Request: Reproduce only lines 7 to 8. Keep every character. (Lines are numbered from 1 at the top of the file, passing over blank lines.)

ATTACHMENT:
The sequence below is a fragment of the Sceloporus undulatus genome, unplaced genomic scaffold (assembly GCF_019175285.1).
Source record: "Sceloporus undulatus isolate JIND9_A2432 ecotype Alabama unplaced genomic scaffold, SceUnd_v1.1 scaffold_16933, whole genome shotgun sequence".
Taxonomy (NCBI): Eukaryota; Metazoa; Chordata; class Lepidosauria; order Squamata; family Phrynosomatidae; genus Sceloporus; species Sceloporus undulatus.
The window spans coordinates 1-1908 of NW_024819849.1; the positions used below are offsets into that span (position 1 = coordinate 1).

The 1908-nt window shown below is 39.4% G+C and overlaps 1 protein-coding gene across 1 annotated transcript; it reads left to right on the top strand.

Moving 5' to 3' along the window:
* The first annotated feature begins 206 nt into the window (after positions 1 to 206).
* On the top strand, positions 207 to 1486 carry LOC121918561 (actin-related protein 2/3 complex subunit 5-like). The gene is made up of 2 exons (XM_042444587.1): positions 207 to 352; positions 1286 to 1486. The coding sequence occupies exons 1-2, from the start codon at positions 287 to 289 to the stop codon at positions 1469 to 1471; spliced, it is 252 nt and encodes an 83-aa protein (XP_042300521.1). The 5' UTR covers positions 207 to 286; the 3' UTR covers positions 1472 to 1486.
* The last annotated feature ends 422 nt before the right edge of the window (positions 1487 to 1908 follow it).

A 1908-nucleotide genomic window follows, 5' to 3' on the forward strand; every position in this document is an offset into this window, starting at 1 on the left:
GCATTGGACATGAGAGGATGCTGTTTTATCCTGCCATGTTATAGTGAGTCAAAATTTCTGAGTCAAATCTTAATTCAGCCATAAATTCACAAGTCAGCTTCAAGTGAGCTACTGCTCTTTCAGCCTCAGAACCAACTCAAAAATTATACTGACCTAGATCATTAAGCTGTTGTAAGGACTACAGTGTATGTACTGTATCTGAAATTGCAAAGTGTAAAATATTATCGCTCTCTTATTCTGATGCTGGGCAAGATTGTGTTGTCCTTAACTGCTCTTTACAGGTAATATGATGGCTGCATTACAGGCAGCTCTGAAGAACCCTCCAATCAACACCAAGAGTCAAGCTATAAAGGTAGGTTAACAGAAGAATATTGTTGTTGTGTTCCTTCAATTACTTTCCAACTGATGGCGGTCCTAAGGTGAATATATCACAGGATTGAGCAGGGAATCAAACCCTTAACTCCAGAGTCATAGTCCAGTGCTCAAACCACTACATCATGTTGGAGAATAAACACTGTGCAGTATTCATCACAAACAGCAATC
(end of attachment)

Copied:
* The first annotated feature begins 206 nt into the window (after positions 1 to 206).
* On the top strand, positions 207 to 1486 carry LOC121918561 (actin-related protein 2/3 complex subunit 5-like). The gene is made up of 2 exons (XM_042444587.1): positions 207 to 352; positions 1286 to 1486. The coding sequence occupies exons 1-2, from the start codon at positions 287 to 289 to the stop codon at positions 1469 to 1471; spliced, it is 252 nt and encodes an 83-aa protein (XP_042300521.1). The 5' UTR covers positions 207 to 286; the 3' UTR covers positions 1472 to 1486.